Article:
Translation creates the spaces in which the unknown moves, the spaces where the difference is preserved, becoming more clear in a meaningful way
Haus der Kulturen der Welt
In his article On the Notions of Causality and Complementarity, Danish theoretical physicist Niels Bohr noted that the use of each word is complementary to attempts to give it a precise definition. The gut project is based on interviews with native speakers about the vocabulary used to determine the words ‘price’ and ‘value’ and ‘worth’ in Ukrainian and German, as well as on similarity matching. For the ambiguity of translation may arise from the nature of the language itself.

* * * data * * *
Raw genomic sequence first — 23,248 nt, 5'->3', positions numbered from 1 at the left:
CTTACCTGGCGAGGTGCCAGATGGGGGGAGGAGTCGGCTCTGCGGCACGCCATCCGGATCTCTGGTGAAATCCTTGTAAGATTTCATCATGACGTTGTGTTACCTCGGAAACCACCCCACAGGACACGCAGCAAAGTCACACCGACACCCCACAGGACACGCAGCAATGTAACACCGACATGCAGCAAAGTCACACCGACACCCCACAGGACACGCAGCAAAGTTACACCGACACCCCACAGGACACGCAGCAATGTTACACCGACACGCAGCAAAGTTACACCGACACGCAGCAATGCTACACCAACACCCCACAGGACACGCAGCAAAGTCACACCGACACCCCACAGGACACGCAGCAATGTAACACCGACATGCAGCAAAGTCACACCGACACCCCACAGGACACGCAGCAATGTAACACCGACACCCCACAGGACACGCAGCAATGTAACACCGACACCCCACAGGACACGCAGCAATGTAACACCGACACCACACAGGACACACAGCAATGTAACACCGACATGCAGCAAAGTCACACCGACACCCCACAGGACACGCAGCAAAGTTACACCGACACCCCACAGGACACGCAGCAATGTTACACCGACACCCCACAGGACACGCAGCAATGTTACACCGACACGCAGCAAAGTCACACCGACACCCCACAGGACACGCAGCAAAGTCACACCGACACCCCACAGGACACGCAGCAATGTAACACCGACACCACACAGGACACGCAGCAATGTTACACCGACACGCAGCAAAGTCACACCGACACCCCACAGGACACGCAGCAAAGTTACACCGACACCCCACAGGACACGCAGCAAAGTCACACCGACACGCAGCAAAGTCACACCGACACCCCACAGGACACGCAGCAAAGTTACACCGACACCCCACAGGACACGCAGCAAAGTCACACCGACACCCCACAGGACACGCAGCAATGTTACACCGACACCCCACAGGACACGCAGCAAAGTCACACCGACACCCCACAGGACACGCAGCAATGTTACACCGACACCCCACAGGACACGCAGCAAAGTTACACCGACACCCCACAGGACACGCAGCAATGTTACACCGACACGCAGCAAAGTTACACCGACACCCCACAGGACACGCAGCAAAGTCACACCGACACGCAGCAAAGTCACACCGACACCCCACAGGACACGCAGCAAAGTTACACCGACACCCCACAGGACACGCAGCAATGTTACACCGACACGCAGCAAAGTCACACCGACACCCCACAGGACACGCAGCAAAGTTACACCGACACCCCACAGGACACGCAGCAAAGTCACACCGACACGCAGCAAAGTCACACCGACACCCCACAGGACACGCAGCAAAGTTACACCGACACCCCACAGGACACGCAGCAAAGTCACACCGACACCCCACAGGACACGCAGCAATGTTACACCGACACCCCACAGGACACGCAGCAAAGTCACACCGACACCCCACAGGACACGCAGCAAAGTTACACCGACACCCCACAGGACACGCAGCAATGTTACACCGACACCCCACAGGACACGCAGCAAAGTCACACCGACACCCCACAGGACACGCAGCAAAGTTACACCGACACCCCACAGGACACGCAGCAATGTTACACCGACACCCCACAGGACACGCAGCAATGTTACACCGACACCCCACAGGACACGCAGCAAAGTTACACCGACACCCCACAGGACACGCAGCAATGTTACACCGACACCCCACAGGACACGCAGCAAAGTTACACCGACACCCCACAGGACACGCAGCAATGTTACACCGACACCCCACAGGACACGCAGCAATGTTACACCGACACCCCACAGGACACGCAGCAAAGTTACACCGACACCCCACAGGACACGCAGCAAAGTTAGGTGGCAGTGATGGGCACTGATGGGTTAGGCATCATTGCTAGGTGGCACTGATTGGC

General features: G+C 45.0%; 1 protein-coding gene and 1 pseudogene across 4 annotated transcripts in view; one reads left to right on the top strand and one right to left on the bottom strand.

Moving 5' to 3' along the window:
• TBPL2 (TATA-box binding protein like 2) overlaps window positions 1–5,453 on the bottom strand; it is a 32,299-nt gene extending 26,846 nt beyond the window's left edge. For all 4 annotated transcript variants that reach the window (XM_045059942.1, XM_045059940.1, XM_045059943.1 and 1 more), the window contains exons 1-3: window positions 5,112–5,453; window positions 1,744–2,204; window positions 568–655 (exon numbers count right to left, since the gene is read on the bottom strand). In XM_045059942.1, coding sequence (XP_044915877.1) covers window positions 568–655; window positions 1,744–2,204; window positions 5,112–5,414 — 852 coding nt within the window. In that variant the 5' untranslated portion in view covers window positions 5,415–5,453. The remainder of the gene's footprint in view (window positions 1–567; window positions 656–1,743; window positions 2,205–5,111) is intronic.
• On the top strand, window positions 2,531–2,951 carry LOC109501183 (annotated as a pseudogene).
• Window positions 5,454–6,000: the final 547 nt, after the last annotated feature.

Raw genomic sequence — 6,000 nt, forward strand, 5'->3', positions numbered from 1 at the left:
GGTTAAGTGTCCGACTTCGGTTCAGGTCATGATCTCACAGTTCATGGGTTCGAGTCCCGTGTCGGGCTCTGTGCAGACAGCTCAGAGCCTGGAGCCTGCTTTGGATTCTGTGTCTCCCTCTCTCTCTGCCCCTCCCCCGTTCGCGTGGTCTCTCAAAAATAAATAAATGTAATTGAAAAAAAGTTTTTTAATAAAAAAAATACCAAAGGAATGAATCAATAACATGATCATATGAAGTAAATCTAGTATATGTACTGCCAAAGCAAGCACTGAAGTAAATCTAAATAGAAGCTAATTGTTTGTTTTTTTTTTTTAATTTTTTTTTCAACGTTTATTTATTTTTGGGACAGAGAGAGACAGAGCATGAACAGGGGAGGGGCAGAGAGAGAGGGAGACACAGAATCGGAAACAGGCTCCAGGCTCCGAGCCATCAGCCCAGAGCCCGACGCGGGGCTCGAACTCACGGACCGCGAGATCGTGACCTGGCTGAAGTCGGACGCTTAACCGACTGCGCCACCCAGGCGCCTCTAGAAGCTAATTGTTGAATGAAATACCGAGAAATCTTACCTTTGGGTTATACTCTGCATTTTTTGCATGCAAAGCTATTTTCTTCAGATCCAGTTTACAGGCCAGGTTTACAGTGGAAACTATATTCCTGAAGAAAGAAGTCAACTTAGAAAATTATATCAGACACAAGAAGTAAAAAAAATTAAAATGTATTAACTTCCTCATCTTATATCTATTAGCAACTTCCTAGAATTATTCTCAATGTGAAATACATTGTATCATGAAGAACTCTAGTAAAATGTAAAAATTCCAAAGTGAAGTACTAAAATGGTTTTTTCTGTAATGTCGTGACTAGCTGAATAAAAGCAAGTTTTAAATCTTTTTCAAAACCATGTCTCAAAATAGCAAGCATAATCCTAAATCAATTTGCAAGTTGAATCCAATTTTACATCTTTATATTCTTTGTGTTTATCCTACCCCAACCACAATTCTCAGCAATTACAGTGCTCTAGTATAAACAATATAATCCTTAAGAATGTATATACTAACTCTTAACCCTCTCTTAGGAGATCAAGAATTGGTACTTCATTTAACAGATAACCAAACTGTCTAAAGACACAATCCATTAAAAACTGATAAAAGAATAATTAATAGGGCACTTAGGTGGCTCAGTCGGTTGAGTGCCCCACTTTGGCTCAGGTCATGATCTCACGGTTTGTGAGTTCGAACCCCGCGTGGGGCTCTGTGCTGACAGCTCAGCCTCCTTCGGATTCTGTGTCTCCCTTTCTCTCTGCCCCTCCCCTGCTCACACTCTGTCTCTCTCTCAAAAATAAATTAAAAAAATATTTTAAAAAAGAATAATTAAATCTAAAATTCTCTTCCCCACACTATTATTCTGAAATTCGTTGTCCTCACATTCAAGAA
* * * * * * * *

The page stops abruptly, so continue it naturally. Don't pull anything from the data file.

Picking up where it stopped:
As you immerse yourself in the gut project, you become aware of the close connection between the language and the environment in which it is used. The attempt to define and translate words, in particular ‘good’, ‘nice’ and ‘quality’, reveals the different boundaries between the spiritual and the physical, the religious and the secular in different cultures. It also shows how these boundaries are changing today, even in each culture or country, under the influence of digitalization, modernization, globalization and the change of gender roles in society.
The work on the project has been started as part of the master’s program Art in Public Space and New Art Strategies at the Bauhaus-Universität Weimar, as well as the thesis on language and translation.